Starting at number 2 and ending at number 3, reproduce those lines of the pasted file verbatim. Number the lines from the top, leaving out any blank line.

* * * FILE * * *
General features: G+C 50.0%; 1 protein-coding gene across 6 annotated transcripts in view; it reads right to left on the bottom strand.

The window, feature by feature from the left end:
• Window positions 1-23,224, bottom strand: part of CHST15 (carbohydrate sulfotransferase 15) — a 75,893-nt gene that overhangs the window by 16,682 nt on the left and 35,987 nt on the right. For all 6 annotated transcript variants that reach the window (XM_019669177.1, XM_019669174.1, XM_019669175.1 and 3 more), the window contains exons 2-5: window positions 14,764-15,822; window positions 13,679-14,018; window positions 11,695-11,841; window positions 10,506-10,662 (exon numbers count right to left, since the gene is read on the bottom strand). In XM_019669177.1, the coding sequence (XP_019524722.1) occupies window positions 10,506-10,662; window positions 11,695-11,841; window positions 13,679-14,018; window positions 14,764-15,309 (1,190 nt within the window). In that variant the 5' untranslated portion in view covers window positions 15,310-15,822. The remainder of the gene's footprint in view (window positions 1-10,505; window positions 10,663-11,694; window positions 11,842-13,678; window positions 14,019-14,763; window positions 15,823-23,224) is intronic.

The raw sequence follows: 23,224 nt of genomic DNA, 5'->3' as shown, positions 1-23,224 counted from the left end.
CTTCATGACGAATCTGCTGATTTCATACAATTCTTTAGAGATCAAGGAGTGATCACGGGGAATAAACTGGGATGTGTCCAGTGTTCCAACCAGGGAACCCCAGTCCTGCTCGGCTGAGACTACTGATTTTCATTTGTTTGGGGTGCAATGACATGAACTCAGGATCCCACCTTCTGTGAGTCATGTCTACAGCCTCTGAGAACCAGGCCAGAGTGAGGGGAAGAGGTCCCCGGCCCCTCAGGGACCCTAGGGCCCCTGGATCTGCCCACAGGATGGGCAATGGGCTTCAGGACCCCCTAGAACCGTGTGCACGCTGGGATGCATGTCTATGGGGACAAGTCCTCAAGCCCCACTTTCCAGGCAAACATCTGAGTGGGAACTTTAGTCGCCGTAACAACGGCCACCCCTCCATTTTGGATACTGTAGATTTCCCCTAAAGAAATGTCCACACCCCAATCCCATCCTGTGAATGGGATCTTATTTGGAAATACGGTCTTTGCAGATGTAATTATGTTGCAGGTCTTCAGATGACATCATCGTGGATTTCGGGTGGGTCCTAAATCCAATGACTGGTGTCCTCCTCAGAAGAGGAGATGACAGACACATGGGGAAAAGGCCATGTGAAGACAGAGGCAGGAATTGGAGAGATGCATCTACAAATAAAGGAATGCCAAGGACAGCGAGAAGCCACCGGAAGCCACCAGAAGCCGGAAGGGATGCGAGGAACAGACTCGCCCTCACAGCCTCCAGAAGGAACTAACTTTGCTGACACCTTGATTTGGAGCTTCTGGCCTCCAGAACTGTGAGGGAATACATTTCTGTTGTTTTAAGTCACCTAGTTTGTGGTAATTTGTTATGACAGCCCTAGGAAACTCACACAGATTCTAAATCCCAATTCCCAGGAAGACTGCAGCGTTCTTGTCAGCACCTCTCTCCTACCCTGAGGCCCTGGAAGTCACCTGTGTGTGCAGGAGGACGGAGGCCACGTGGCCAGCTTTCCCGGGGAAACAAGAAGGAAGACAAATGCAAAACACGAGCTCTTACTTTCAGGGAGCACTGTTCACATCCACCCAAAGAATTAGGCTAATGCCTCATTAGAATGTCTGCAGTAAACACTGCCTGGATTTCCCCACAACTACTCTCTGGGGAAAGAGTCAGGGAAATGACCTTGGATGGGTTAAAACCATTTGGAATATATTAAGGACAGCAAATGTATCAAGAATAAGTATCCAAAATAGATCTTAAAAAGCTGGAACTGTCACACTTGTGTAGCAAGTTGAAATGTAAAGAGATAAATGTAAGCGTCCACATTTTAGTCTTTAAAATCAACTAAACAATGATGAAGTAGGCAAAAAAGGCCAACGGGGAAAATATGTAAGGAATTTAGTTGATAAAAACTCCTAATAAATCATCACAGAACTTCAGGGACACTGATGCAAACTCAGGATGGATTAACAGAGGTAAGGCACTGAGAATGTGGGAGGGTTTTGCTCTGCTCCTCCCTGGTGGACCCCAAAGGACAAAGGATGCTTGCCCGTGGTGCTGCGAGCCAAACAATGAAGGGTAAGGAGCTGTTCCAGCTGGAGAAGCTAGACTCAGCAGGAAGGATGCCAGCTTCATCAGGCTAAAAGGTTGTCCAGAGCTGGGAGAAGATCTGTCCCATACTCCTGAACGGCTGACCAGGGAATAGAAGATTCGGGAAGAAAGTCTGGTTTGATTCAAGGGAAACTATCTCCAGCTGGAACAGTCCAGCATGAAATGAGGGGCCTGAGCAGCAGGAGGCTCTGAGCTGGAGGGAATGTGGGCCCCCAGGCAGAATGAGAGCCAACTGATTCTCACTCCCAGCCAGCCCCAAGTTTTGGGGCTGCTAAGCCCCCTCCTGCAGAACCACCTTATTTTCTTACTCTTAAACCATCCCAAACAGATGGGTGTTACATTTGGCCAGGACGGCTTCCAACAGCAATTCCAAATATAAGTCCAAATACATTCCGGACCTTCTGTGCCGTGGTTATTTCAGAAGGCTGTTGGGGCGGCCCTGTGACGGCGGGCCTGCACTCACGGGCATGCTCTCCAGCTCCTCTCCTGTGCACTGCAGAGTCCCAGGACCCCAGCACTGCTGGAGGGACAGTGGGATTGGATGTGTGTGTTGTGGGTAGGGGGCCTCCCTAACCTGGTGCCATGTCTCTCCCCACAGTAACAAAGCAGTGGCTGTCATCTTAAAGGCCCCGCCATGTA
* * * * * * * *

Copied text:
The window, feature by feature from the left end:
• Window positions 1-23,224, bottom strand: part of CHST15 (carbohydrate sulfotransferase 15) — a 75,893-nt gene that overhangs the window by 16,682 nt on the left and 35,987 nt on the right. For all 6 annotated transcript variants that reach the window (XM_019669177.1, XM_019669174.1, XM_019669175.1 and 3 more), the window contains exons 2-5: window positions 14,764-15,822; window positions 13,679-14,018; window positions 11,695-11,841; window positions 10,506-10,662 (exon numbers count right to left, since the gene is read on the bottom strand). In XM_019669177.1, the coding sequence (XP_019524722.1) occupies window positions 10,506-10,662; window positions 11,695-11,841; window positions 13,679-14,018; window positions 14,764-15,309 (1,190 nt within the window). In that variant the 5' untranslated portion in view covers window positions 15,310-15,822. The remainder of the gene's footprint in view (window positions 1-10,505; window positions 10,663-11,694; window positions 11,842-13,678; window positions 14,019-14,763; window positions 15,823-23,224) is intronic.